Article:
Families fleeing home find respite in gyms and train stations

Families uprooted by the violence in Ukraine are finding shelter along the way in train stations and school gyms.

UNICEF
08 April 2022
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UNICEF
10 March 2022, Uzhhorod. Danylo, 2, Anya, 6, and Matviy, 9, have stopped at Uzhhorod train station in western Ukraine. With their mother Tetyana, they are en route to a temporary refuge in the small Transcarpathian town of Vynohradiv. Amidst the horrors of the war in Ukraine, public spaces such as train stations, theatres and gyms are being transformed into temporary shelters for the millions forced to flee their homes.

Amidst the horrors of the war in Ukraine, public spaces such as train stations, theatres and gyms are being transformed into temporary shelters for the millions forced to flee their homes.

Here, people are offered places to sleep, warm food, necessities and psychological help. They allow families from all over Ukraine to take a short rest, before moving on and making plans to start again. Most have no idea when they will return home.

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UNICEF

Danylo,  2, Anya, 6, and Matviy, 9, have stopped at Uzhhorod train station in western Ukraine. With their mother Tetyana, they are en route to a temporary refuge in the small Transcarpathian town of Vynohradiv.

The challenges of raising three children far from home, while being separated from her husband, make Tetyana anxious. But she hopes to one day return to Odessa.

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UNICEF
10 March 2022, Uzhhorod. Anna, her daughter Svyatoslava, and her parents, Lyudmyla and Vasyl are from Demydyv, near Irpin. “We came under fire,” says Anna. “The soldiers, hiding behind the houses where people lived, carried out chaotic shelling. They shot the legs of two girls we knew. They drove up to the house with armoured vehicles and stole everything from the house, even linen.” Now they are seeking shelter in a school gym in Uzhhorod.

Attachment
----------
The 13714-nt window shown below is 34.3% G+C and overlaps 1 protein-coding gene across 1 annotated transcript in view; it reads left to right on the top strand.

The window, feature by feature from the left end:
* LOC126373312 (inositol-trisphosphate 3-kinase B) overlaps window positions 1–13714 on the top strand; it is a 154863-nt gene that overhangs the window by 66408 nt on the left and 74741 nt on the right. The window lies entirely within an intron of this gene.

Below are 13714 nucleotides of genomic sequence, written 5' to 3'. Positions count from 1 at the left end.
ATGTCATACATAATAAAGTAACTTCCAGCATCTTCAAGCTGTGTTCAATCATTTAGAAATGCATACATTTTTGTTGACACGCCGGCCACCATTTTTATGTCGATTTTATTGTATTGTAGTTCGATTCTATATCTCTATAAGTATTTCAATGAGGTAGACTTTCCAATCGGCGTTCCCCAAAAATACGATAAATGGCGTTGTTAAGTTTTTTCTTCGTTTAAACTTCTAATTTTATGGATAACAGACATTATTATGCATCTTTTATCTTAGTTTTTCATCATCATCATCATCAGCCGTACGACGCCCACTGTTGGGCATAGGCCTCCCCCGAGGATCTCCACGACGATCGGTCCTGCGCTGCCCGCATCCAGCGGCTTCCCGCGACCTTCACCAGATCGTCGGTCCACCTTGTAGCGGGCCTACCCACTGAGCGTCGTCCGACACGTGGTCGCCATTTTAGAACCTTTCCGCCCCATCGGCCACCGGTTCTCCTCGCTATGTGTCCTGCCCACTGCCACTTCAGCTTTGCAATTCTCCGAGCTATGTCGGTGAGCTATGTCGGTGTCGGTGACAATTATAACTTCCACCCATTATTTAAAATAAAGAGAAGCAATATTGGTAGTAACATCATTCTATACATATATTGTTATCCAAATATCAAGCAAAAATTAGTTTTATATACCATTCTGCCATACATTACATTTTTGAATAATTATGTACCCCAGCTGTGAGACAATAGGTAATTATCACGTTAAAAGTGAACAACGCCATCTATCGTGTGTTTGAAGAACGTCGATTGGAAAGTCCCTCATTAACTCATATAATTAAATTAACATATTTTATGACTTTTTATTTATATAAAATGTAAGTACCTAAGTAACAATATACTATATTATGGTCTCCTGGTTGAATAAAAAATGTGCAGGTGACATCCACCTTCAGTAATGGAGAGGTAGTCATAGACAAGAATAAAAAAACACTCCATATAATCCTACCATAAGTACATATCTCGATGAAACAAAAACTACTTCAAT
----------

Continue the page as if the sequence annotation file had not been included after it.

Elsewhere in Uzhhorod, in a school gym, Anna, her daughter Svyatoslava, and her parents, Lyudmyla and Vasyl are seeking shelter for the third week. On the first day of the war, the fence of Anna’s home near Irpin was smashed with armored vehicles. They hid in the basement with their neighbours for eight days. 

“We came under fire,” says Anna. “The soldiers, hiding behind the houses where people lived, carried out chaotic shelling. They shot the legs of two girls we knew. They drove up to the house with armoured vehicles and stole everything from the house, even linen.”

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UNICEF

The war in Ukraine that began on 24 February 2022 has led to a devastating humanitarian crisis. The latest escalation in violence has caused mass displacement of the population throughout the country and to the neighbouring countries, as well as a growing number of casualties. As of 6 April, 167 children were killed and at least 279 injured. 

In March 2022, the United Nations Children's Fund (UNICEF) in Ukraine teamed up with the Ukrainian Public Health Foundation to launch 50 mobile teams to reach families and children in western and central parts of Ukraine with psychosocial, legal and medical support. The teams, which each consist of a social worker, psychologist, lawyer and nurse, will operate in 11 regions of Ukraine, with a specific focus on women, children, youth and people with disabilities. The project will help with basic needs, and work to strengthen coping mechanisms and resilience, in Lviv, Zakarpattia, Ternopil, Chernivtsi, Rivne, Ivano-Frankivsk, Zhytomyr, Vinnytsia, Volyn, Khmelnytsky and Dnipro regions. Uzhhorod mobile teams were among the first to start their work and provide assistance to families with children in transit centers and places of residence of IDPs both in the city of Uzhgorod and in the region.